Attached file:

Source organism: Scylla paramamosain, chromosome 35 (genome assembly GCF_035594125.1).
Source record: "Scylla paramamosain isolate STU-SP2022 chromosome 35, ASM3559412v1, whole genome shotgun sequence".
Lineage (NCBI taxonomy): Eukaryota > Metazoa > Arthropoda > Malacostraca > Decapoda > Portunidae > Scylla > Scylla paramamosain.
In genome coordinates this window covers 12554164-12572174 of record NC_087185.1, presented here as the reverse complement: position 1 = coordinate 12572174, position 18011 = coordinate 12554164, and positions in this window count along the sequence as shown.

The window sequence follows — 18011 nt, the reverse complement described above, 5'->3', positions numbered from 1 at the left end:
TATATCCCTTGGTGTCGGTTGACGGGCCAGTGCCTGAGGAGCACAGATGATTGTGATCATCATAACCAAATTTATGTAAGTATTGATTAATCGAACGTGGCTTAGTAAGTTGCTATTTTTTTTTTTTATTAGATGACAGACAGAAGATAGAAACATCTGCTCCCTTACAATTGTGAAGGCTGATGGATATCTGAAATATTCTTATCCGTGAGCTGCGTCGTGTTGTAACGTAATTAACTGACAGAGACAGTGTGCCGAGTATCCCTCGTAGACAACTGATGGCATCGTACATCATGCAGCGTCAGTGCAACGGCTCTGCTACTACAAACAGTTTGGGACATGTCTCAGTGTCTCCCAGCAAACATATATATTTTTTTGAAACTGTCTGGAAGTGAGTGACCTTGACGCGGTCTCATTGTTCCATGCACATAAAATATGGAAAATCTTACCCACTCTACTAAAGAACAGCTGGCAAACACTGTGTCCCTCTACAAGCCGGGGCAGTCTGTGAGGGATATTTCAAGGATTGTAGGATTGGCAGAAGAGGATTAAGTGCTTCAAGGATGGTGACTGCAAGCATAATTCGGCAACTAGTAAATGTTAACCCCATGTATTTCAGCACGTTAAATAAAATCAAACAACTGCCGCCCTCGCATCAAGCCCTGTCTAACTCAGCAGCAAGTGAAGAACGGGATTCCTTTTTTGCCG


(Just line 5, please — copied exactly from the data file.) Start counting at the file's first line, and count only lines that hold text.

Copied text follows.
The window sequence follows — 18011 nt, the reverse complement described above, 5'->3', positions numbered from 1 at the left end: